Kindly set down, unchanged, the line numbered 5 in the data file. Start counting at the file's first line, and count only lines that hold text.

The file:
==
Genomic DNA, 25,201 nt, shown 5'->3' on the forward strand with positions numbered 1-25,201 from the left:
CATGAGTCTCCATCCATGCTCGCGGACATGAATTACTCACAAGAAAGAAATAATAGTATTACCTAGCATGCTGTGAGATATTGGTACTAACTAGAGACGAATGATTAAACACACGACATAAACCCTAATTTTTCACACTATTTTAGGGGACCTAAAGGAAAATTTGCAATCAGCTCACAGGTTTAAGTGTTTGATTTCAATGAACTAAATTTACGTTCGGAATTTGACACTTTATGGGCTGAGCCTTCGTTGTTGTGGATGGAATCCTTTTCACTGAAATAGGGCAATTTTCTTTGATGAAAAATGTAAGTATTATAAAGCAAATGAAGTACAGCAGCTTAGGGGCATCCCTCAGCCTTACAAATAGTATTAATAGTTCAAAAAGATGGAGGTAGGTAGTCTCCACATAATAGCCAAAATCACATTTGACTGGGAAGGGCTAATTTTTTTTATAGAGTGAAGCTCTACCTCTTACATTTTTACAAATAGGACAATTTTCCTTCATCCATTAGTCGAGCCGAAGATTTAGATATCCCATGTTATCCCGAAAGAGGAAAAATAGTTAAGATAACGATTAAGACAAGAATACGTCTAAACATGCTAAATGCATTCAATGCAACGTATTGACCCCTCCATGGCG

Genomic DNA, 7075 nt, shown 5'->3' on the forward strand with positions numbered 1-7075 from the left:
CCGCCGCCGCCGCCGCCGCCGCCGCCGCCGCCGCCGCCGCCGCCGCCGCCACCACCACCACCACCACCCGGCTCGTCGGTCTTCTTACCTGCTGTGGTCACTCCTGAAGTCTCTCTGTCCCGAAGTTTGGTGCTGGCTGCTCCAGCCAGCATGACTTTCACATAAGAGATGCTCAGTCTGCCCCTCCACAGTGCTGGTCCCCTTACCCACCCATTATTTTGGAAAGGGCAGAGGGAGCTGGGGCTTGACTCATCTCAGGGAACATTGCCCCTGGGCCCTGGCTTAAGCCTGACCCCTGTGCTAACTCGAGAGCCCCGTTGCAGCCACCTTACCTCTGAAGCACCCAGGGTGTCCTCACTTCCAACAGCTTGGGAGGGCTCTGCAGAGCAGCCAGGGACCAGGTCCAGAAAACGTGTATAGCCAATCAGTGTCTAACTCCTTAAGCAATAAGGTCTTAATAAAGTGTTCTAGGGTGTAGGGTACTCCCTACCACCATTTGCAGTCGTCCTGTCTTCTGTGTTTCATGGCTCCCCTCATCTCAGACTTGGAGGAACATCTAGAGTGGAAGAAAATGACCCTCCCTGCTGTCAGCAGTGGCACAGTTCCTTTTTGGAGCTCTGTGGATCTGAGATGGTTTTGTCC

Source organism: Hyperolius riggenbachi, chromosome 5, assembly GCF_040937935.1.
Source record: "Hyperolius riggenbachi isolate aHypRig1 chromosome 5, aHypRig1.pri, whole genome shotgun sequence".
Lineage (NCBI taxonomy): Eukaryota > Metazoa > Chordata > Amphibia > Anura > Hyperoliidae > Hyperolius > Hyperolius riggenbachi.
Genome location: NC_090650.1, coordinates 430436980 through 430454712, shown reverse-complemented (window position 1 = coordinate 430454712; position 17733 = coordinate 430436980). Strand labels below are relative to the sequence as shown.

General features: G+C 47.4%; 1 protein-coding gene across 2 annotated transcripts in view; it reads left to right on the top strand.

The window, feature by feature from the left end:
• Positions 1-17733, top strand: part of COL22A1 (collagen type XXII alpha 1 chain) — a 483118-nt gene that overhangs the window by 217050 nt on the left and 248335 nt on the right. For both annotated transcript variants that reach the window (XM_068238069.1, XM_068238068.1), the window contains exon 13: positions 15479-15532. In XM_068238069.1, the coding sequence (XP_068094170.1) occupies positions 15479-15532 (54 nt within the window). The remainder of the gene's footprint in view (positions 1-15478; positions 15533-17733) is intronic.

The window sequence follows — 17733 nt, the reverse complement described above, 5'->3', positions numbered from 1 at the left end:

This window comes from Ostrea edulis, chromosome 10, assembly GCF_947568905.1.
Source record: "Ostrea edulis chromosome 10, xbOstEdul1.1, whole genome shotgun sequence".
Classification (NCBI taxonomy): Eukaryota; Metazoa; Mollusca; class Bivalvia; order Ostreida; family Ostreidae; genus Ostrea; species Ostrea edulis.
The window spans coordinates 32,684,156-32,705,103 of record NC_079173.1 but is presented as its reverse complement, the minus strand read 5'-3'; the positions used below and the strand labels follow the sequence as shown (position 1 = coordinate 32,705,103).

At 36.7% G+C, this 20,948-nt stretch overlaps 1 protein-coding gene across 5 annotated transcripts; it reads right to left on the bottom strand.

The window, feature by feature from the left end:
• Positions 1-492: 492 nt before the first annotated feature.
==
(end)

Source organism: Hyperolius riggenbachi, chromosome 5, assembly GCF_040937935.1.